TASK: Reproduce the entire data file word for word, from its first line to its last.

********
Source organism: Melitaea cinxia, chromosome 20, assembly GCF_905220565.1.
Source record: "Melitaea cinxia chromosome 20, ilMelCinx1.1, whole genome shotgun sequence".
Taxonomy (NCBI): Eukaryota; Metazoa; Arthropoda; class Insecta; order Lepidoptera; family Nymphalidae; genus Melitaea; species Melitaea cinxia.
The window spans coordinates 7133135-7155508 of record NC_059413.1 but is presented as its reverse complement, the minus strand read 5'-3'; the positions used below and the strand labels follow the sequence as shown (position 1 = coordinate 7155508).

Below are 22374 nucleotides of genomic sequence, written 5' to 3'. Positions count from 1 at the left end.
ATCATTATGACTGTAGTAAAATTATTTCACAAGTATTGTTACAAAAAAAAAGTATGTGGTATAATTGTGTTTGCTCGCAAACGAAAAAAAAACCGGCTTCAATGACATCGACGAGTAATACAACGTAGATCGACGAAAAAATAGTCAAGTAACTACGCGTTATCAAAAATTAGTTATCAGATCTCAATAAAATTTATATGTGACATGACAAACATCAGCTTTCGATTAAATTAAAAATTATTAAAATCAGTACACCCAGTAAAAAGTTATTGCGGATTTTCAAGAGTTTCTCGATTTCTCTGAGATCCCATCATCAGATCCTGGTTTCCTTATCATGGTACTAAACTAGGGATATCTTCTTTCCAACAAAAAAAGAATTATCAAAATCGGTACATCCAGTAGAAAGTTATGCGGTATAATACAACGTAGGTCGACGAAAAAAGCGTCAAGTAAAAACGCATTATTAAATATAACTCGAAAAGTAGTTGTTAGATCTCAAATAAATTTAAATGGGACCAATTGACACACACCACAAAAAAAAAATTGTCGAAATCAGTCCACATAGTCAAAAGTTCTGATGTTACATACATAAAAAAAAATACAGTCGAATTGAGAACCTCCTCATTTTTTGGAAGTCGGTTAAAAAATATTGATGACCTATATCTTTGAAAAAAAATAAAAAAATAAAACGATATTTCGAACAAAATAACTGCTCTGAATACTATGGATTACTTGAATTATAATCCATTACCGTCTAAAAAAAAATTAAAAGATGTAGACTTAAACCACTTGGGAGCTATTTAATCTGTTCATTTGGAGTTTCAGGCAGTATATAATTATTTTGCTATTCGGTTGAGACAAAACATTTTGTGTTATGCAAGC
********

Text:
Source organism: Melitaea cinxia, chromosome 20, assembly GCF_905220565.1.
Source record: "Melitaea cinxia chromosome 20, ilMelCinx1.1, whole genome shotgun sequence".
Taxonomy (NCBI): Eukaryota; Metazoa; Arthropoda; class Insecta; order Lepidoptera; family Nymphalidae; genus Melitaea; species Melitaea cinxia.
The window spans coordinates 7133135-7155508 of record NC_059413.1 but is presented as its reverse complement, the minus strand read 5'-3'; the positions used below and the strand labels follow the sequence as shown (position 1 = coordinate 7155508).

Below are 22374 nucleotides of genomic sequence, written 5' to 3'. Positions count from 1 at the left end.
ATCATTATGACTGTAGTAAAATTATTTCACAAGTATTGTTACAAAAAAAAAGTATGTGGTATAATTGTGTTTGCTCGCAAACGAAAAAAAAACCGGCTTCAATGACATCGACGAGTAATACAACGTAGATCGACGAAAAAATAGTCAAGTAACTACGCGTTATCAAAAATTAGTTATCAGATCTCAATAAAATTTATATGTGACATGACAAACATCAGCTTTCGATTAAATTAAAAATTATTAAAATCAGTACACCCAGTAAAAAGTTATTGCGGATTTTCAAGAGTTTCTCGATTTCTCTGAGATCCCATCATCAGATCCTGGTTTCCTTATCATGGTACTAAACTAGGGATATCTTCTTTCCAACAAAAAAAGAATTATCAAAATCGGTACATCCAGTAGAAAGTTATGCGGTATAATACAACGTAGGTCGACGAAAAAAGCGTCAAGTAAAAACGCATTATTAAATATAACTCGAAAAGTAGTTGTTAGATCTCAAATAAATTTAAATGGGACCAATTGACACACACCACAAAAAAAAAATTGTCGAAATCAGTCCACATAGTCAAAAGTTCTGATGTTACATACATAAAAAAAAATACAGTCGAATTGAGAACCTCCTCATTTTTTGGAAGTCGGTTAAAAAATATTGATGACCTATATCTTTGAAAAAAAATAAAAAAATAAAACGATATTTCGAACAAAATAACTGCTCTGAATACTATGGATTACTTGAATTATAATCCATTACCGTCTAAAAAAAAATTAAAAGATGTAGACTTAAACCACTTGGGAGCTATTTAATCTGTTCATTTGGAGTTTCAGGCAGTATATAATTATTTTGCTATTCGGTTGAGACAAAACATTTTGTGTTATGCAAGC